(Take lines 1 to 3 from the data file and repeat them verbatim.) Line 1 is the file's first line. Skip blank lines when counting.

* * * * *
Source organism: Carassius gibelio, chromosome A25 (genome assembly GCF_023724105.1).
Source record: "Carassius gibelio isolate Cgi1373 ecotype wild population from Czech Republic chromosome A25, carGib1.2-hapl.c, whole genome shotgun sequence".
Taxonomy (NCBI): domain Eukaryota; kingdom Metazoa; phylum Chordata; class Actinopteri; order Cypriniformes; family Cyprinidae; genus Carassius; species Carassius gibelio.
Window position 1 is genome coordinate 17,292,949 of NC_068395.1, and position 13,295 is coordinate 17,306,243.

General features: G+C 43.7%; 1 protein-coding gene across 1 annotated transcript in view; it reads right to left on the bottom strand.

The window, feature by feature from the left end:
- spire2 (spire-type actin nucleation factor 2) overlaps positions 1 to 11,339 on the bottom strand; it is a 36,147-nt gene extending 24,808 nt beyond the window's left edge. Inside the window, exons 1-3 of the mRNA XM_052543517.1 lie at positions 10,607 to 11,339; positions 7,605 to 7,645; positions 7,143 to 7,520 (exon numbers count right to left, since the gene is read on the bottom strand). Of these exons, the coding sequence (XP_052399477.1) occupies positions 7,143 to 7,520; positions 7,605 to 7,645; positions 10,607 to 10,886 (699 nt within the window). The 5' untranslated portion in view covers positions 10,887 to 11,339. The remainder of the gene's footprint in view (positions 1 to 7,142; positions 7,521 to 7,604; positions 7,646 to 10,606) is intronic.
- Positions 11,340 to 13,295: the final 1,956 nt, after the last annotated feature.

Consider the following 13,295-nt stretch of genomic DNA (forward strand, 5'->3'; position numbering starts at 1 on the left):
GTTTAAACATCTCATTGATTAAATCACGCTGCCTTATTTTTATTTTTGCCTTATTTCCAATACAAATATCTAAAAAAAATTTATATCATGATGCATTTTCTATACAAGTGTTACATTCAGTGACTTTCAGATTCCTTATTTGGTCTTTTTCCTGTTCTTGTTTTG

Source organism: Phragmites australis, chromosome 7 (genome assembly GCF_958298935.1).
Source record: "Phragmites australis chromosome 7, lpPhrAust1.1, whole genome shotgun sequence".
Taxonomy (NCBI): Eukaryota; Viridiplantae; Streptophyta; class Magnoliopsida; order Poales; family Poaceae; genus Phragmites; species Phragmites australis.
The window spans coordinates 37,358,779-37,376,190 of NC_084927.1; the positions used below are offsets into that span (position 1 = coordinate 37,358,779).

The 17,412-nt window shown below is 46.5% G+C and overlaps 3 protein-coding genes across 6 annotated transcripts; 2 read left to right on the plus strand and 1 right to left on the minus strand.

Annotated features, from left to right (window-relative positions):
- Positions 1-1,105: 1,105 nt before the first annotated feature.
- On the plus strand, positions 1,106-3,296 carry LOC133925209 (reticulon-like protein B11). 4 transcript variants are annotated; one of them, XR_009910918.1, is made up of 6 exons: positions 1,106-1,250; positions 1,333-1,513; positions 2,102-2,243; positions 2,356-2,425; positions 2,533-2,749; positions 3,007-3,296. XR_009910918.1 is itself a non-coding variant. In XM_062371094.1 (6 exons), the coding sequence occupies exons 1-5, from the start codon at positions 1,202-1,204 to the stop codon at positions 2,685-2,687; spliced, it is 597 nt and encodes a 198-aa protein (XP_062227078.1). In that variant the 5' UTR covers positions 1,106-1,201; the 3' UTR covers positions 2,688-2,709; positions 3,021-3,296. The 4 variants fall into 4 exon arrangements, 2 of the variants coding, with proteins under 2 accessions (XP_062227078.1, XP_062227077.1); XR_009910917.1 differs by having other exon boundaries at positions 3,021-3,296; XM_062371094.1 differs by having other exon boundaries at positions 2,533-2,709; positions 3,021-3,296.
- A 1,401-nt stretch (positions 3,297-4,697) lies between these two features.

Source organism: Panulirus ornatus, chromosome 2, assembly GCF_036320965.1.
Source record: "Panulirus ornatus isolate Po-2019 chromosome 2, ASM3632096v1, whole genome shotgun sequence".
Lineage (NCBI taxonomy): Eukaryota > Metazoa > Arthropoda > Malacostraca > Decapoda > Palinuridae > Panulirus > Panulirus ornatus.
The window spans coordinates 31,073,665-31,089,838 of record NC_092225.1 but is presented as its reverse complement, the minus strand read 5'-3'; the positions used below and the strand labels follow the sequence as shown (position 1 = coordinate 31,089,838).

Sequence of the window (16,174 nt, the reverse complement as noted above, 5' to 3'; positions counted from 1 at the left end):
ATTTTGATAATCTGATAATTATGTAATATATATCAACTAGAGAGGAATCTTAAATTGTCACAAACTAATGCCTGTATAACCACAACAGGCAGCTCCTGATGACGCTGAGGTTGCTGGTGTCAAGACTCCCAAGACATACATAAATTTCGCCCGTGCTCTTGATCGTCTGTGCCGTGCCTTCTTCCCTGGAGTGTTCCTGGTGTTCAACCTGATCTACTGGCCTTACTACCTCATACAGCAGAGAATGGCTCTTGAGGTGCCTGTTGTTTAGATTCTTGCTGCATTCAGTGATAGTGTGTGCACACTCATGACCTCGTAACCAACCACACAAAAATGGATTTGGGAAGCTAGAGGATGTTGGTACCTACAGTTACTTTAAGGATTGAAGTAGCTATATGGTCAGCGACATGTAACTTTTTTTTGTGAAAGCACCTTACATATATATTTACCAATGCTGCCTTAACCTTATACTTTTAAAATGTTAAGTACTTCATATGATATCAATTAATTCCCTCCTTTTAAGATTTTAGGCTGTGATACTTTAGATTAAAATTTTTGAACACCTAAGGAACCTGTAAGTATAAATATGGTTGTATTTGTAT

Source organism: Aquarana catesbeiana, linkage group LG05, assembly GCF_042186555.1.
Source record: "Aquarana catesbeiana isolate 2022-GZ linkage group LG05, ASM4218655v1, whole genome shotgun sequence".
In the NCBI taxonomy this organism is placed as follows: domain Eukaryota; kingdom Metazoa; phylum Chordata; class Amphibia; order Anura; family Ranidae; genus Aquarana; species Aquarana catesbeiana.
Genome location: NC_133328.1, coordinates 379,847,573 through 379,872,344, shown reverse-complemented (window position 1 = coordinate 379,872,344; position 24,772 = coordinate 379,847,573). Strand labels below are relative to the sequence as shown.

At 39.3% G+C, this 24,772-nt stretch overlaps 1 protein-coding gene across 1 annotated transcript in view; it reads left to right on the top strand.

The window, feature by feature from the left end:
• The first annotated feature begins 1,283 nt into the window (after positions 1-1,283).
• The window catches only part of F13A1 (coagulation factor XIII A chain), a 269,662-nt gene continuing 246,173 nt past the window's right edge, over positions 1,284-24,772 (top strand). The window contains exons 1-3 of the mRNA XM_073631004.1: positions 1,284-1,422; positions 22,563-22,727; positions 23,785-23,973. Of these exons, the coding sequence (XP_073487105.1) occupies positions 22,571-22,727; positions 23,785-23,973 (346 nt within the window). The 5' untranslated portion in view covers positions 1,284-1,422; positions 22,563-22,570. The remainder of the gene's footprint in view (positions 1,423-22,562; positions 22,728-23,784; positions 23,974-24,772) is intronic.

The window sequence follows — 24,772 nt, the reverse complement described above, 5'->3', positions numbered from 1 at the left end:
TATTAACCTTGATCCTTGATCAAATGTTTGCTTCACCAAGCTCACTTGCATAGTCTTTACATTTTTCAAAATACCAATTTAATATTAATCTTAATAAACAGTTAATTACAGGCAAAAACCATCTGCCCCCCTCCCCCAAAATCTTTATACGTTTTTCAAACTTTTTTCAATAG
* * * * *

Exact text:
Source organism: Carassius gibelio, chromosome A25 (genome assembly GCF_023724105.1).
Source record: "Carassius gibelio isolate Cgi1373 ecotype wild population from Czech Republic chromosome A25, carGib1.2-hapl.c, whole genome shotgun sequence".
Taxonomy (NCBI): domain Eukaryota; kingdom Metazoa; phylum Chordata; class Actinopteri; order Cypriniformes; family Cyprinidae; genus Carassius; species Carassius gibelio.